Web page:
Investigators are working to determine the identities of the infants as well as why they were not handled appropriately. One theory suggests the remains should have received a proper burial after donation for educational use at a nearby medical school.

While the first set of remains were uncovered thanks to an anonymous tip to state authorities, the second set came to light though a lawsuit against the funeral home alleging improper burial of an infant girl. Bonnie Kristian

10:24a.m.

At least 60 people were killed and dozens more injured when a speeding train plowed into a crowd of people watching fireworks at a religious festival in northern India Friday night.

Eyewitnesses say the victims did not hear the train coming over the booms of the fireworks display, and the train reportedly did not blow its whistle before striking the crowd. Locals say festival attendees sit on the tracks to watch the show every year.

Indian Prime Minister Narendra Modi offered condolences on Twitter:

An inquiry into the accident is ongoing. The Railway Board rejected responsibility on the grounds that people "are not expected to be on the tracks." Bonnie Kristian

10:10a.m.

The U.S. and South Korea on Friday canceled plans for a major joint military exercise previously set for December. The schedule change is intended to foster continued progress in diplomacy with North Korea.

"Secretary of Defense James N. Mattis and Minister of National Defense Jeong Kyeong-doo decided to suspend Exercise Vigilant Ace to give the diplomatic process [with North Korea] every opportunity to continue," said chief Pentagon spokesperson Dana White. She also reported Japan was consulted before the decision was made, and said Mattis and Jeong have "pledged to maintain close coordination and evaluate future exercises."

North Korea has long complained of such exercises, calling them "war games." While meeting with North Korean leader Kim Jong Un in Singapore this past summer, President Trump agreed to suspend some exercises while denuclearization talks proceed. Bonnie Kristian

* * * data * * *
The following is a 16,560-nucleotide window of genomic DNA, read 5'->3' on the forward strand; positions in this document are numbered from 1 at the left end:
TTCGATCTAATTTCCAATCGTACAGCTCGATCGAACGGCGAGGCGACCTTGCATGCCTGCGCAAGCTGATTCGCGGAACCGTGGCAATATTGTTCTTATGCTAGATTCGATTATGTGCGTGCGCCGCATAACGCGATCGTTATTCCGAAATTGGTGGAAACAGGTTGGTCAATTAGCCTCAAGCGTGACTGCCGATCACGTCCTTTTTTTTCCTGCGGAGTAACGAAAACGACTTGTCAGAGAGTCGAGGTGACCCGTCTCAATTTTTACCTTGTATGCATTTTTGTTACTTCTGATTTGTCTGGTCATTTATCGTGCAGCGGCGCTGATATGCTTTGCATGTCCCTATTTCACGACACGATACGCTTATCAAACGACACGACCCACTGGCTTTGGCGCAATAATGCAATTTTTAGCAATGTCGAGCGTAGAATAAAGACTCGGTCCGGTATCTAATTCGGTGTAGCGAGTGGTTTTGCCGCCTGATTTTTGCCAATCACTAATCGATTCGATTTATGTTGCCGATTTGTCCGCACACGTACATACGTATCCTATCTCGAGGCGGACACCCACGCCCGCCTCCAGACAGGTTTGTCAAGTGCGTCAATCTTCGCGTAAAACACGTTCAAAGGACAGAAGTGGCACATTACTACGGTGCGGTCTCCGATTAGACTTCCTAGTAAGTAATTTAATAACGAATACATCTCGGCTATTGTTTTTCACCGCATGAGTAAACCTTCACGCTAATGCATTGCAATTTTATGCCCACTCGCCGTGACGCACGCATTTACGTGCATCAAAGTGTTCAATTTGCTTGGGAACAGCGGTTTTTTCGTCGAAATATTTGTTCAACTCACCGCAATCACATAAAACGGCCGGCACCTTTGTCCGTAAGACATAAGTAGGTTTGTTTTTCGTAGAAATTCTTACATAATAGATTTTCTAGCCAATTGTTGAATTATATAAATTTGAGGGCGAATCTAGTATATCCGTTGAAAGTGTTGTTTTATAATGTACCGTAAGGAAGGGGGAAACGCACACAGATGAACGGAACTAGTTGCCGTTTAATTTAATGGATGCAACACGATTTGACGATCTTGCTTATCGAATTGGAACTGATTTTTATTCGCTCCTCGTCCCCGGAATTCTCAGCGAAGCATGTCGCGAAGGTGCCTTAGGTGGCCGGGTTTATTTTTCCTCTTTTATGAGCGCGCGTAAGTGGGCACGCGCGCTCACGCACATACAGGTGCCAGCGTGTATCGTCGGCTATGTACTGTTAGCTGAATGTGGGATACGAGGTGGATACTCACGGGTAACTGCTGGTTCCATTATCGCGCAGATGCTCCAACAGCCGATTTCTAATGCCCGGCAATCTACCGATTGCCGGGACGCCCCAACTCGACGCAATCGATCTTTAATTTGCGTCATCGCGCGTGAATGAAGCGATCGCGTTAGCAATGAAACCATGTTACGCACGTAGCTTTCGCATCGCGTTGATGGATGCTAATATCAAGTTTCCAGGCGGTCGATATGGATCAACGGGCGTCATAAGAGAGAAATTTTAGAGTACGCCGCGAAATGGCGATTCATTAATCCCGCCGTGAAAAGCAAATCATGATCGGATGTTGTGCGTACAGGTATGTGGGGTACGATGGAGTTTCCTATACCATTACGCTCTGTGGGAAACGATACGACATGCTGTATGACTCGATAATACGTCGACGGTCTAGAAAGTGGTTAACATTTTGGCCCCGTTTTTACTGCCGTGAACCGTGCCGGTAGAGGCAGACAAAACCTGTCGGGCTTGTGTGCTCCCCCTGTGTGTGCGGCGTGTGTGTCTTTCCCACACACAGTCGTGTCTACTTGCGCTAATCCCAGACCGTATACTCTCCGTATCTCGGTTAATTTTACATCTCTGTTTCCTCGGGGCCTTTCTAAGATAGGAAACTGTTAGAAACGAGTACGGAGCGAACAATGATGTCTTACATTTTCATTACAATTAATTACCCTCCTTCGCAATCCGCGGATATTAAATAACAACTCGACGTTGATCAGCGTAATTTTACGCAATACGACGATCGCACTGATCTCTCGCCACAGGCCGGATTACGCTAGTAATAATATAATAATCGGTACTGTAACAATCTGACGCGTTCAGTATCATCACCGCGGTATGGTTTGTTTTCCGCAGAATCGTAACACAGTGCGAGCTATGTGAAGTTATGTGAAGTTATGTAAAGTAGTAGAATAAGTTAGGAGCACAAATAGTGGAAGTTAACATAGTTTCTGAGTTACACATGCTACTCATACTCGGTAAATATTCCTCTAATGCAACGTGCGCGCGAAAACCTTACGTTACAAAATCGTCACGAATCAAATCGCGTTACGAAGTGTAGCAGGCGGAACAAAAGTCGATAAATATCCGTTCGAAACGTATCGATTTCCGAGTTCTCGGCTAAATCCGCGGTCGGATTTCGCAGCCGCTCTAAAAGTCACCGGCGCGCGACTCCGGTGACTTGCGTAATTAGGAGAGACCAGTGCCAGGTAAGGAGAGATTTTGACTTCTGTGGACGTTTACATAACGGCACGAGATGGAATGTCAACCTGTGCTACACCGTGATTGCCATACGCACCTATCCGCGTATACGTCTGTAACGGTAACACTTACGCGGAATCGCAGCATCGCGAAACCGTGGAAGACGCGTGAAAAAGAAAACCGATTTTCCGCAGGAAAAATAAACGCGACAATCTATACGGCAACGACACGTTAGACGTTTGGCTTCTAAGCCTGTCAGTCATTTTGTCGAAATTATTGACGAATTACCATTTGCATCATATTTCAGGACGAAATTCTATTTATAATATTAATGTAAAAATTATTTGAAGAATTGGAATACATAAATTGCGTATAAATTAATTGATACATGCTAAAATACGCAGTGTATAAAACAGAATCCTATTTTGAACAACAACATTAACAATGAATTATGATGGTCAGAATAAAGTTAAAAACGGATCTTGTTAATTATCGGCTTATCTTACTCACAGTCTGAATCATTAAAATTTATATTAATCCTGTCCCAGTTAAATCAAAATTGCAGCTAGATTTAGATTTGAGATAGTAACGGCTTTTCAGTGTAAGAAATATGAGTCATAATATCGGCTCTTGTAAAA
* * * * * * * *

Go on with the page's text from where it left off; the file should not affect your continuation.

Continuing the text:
8:40a.m.

President Trump targeted his ire at migrants who want to come to the United States and the Democratic Party at a campaign rally in Arizona Friday night.

Referring to the caravan of an estimated 4,000 people traveling on foot from Honduras to the U.S. border, Trump alleged "many of those people — a fairly big percentage of those people — are criminals."

"You think they're all wonderful people. You've got some bad people in those groups," Trump said. "You've got some tough people in those groups. And I'll tell you what, this country doesn't want them. Okay?" The caravan includes young children and pregnant women seeking to escape dire economic circumstances and even violence in their home countries.

The president claimed "cuckoo" Democrats want to give illegal immigrants the right to vote, along with "free welfare, free health care, and free education" and a luxury car, like a "Rolls-Royce, made not in America, so I hope that's not what we do." Polling shows a majority of Americans in both major parties oppose allowing non-citizens to vote. Bonnie Kristian

8:08a.m.

Saudi Arabia on Saturday conceded journalist Jamal Khashoggi died inside the Saudi consulate in Istanbul, as Turkey has alleged. Khashoggi went missing two weeks ago, and Riyadh previously denied all knowledge of his whereabouts.

"Discussions that took place between [Khashoggi] and the persons who met him ... led to a brawl and a fist fight ... which led to his death," said Saudi Attorney General Sheikh Saud al-Mojeb. "The investigations are still underway, and 18 Saudi nationals have been arrested."

An unnamed Saudi official also told Reuters a "group of Saudis" killed Khashoggi when they put him in a "chokehold" as they "were trying to keep him quiet."

Five Saudi officials have reportedly been fired in connection to Khashoggi's death. Saudi Arabia did not say where his body, allegedly dismembered, may be now.

Riyadh provided no evidence to support this account. Nevertheless, President Trump told reporters Friday night he found the explanation credible, calling it "a good first step" and "a big step." "Saudi Arabia has been a great ally," he said. "What happened is unacceptable." White House Press Secretary Sarah Huckabee Sanders issued a brief statement "acknowledging" the Saudi probe is "progressing."

Lawmakers on both sides of the aisle, including Trump ally Sen. Lindsey Graham (R-S.C.), were more skeptical. "The Saudi 'explanation' for murdering journalist and Virginia resident Jamal Khashoggi in a consulate — a fistfight gone wrong — is insulting," said Sen. Tim Kaine (R-Va.), calling for congressional action. Bonnie Kristian